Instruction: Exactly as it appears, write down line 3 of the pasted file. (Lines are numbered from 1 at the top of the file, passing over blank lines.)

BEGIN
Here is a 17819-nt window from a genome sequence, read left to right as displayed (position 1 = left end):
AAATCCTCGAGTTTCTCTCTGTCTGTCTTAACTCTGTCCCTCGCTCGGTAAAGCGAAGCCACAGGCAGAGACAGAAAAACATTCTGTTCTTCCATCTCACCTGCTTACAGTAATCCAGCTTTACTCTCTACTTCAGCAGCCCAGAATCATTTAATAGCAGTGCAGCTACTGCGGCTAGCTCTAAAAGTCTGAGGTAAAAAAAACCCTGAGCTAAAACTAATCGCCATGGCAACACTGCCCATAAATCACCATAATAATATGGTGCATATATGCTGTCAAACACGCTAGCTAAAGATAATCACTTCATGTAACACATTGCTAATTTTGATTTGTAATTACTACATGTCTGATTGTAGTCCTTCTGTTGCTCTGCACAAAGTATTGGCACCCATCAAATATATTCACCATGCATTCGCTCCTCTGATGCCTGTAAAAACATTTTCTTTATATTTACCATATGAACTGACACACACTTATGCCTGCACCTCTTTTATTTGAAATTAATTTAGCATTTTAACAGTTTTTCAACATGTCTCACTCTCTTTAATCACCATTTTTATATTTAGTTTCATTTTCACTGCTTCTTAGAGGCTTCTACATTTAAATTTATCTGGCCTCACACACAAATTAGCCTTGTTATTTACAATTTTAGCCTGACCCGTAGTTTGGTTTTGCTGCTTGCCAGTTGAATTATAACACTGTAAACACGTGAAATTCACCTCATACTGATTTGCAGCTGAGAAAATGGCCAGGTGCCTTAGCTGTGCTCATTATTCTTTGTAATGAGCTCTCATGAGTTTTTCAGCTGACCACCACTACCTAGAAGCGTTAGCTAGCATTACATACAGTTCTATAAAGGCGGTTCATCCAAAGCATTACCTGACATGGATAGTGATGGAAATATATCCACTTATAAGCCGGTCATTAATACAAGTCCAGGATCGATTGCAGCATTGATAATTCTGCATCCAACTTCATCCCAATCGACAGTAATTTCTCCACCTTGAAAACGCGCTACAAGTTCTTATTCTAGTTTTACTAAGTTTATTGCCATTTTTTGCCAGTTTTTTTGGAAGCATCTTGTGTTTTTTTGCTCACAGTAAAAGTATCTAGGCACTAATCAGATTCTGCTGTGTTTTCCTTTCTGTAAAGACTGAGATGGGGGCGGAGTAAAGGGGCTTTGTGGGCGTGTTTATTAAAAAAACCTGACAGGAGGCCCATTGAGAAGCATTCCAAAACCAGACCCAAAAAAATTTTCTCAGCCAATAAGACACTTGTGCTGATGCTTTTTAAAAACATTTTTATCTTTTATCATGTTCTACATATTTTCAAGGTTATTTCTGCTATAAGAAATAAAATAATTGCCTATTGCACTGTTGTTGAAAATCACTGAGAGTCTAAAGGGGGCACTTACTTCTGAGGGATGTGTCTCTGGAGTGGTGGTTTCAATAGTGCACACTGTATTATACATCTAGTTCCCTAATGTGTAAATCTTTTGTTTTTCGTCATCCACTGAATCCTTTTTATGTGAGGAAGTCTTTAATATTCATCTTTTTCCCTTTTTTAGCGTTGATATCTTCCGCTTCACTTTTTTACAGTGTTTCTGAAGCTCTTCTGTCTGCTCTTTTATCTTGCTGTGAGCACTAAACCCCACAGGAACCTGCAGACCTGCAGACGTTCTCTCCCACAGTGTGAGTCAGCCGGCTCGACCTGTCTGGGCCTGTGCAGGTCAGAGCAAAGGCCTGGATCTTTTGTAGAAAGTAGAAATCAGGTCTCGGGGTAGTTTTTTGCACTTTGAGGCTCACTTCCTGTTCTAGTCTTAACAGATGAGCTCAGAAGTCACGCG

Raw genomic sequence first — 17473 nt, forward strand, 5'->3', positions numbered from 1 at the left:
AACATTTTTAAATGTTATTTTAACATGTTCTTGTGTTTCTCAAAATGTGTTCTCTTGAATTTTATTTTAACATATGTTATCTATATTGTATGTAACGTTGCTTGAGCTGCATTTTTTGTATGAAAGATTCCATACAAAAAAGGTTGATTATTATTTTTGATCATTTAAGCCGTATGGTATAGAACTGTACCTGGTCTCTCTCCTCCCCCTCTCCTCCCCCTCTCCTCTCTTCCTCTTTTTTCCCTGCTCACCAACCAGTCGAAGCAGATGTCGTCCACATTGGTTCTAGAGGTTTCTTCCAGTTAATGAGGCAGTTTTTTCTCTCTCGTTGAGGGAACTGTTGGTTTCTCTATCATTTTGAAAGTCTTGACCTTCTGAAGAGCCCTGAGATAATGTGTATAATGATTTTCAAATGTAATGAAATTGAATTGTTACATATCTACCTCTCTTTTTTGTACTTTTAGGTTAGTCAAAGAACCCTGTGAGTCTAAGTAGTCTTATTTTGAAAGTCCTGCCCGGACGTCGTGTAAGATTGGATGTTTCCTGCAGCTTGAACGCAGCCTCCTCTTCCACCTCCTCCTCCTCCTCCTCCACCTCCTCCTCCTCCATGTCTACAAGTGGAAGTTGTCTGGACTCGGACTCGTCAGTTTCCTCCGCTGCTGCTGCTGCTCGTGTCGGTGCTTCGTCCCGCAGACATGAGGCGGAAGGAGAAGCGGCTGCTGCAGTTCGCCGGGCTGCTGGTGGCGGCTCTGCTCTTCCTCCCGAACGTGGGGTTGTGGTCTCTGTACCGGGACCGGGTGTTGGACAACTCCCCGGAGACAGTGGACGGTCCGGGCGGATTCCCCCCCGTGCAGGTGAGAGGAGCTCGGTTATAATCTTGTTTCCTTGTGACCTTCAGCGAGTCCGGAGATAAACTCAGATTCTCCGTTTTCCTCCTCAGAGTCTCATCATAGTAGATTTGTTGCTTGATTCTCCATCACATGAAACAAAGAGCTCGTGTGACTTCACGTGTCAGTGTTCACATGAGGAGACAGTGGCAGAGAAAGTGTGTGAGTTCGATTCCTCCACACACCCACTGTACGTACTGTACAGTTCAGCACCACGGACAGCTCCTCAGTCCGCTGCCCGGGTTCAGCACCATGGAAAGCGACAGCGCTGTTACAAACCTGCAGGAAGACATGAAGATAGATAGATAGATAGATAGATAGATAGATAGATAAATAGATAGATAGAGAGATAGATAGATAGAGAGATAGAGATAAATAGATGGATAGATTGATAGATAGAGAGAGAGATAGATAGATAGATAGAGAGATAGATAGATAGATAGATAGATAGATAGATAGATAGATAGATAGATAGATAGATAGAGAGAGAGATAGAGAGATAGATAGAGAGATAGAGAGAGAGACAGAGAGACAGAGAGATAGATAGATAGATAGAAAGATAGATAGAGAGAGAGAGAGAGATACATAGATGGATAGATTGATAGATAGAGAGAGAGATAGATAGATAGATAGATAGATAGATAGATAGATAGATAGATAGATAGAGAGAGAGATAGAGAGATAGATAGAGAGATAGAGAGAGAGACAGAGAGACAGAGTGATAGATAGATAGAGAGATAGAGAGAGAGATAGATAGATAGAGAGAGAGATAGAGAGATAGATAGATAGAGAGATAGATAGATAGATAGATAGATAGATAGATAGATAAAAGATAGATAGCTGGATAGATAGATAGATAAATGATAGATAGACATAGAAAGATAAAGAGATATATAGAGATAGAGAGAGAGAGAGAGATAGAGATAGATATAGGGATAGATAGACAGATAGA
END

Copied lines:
Raw genomic sequence first — 17473 nt, forward strand, 5'->3', positions numbered from 1 at the left: